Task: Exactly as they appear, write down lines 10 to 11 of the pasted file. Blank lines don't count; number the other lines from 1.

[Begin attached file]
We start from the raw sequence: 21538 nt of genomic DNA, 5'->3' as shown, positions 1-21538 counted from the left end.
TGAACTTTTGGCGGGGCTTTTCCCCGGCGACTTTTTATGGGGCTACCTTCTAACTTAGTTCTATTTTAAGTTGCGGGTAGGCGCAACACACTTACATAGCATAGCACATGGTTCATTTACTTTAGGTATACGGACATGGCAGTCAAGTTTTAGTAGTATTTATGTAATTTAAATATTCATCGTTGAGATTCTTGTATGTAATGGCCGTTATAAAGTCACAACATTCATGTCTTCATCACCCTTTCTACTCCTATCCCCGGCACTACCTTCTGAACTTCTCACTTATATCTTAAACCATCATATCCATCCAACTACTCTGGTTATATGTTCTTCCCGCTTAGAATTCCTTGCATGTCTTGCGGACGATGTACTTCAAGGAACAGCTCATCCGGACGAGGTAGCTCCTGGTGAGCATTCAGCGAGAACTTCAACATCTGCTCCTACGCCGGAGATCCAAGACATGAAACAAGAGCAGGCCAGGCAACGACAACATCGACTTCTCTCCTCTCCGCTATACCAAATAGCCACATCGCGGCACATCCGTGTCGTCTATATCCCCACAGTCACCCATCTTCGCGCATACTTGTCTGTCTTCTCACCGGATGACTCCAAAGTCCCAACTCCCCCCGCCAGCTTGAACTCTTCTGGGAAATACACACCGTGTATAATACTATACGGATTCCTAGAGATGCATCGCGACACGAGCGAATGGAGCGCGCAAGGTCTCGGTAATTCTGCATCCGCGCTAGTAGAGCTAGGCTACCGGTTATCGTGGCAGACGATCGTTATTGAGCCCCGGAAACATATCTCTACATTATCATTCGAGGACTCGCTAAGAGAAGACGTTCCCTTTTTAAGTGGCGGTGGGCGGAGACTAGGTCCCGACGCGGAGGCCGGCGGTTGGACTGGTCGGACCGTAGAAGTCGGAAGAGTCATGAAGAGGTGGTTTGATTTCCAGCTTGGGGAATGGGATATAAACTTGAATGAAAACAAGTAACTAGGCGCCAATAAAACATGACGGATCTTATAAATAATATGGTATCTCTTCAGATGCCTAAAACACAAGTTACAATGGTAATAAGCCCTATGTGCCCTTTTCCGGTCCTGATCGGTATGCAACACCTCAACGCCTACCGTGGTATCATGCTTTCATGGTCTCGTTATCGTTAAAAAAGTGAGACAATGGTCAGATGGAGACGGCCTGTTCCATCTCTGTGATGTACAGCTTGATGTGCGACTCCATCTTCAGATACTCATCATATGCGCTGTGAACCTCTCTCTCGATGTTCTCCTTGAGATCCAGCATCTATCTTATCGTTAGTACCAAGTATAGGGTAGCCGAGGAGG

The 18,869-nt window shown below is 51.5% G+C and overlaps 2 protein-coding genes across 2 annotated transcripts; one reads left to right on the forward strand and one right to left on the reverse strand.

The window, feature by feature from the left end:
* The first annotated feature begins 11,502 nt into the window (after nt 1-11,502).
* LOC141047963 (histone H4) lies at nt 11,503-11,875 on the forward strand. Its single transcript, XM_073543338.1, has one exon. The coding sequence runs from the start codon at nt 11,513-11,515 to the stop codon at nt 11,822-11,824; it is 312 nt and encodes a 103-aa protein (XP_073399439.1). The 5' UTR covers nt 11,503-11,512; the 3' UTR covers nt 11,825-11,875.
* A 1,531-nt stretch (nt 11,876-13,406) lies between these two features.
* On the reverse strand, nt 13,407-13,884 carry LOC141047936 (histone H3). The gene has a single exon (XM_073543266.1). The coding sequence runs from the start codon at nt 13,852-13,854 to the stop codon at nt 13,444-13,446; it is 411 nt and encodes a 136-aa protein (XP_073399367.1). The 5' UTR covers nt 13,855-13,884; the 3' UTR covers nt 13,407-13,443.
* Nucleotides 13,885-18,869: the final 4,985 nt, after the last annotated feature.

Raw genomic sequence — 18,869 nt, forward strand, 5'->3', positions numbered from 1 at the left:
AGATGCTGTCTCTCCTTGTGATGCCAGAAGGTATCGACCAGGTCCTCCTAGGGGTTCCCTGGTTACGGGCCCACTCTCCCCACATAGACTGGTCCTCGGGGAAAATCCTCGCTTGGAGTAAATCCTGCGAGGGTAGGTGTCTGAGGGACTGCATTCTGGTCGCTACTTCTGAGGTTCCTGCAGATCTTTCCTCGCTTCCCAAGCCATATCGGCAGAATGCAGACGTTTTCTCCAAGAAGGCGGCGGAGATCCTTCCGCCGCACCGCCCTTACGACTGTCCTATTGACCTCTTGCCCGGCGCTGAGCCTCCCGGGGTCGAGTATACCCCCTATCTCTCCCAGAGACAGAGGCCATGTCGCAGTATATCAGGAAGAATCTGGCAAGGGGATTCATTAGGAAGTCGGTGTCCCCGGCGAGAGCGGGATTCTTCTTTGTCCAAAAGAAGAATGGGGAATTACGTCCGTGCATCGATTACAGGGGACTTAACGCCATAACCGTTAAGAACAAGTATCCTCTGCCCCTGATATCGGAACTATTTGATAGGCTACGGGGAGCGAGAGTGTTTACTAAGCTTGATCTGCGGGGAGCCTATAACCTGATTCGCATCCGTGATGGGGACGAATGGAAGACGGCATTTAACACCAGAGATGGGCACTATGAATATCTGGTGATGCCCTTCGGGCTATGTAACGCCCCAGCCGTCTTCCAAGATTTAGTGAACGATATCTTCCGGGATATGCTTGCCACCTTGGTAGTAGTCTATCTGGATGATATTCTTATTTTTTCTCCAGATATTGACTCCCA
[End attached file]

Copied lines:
Raw genomic sequence — 18,869 nt, forward strand, 5'->3', positions numbered from 1 at the left:
AGATGCTGTCTCTCCTTGTGATGCCAGAAGGTATCGACCAGGTCCTCCTAGGGGTTCCCTGGTTACGGGCCCACTCTCCCCACATAGACTGGTCCTCGGGGAAAATCCTCGCTTGGAGTAAATCCTGCGAGGGTAGGTGTCTGAGGGACTGCATTCTGGTCGCTACTTCTGAGGTTCCTGCAGATCTTTCCTCGCTTCCCAAGCCATATCGGCAGAATGCAGACGTTTTCTCCAAGAAGGCGGCGGAGATCCTTCCGCCGCACCGCCCTTACGACTGTCCTATTGACCTCTTGCCCGGCGCTGAGCCTCCCGGGGTCGAGTATACCCCCTATCTCTCCCAGAGACAGAGGCCATGTCGCAGTATATCAGGAAGAATCTGGCAAGGGGATTCATTAGGAAGTCGGTGTCCCCGGCGAGAGCGGGATTCTTCTTTGTCCAAAAGAAGAATGGGGAATTACGTCCGTGCATCGATTACAGGGGACTTAACGCCATAACCGTTAAGAACAAGTATCCTCTGCCCCTGATATCGGAACTATTTGATAGGCTACGGGGAGCGAGAGTGTTTACTAAGCTTGATCTGCGGGGAGCCTATAACCTGATTCGCATCCGTGATGGGGACGAATGGAAGACGGCATTTAACACCAGAGATGGGCACTATGAATATCTGGTGATGCCCTTCGGGCTATGTAACGCCCCAGCCGTCTTCCAAGATTTAGTGAACGATATCTTCCGGGATATGCTTGCCACCTTGGTAGTAGTCTATCTGGATGATATTCTTATTTTTTCTCCAGATATTGACTCCCA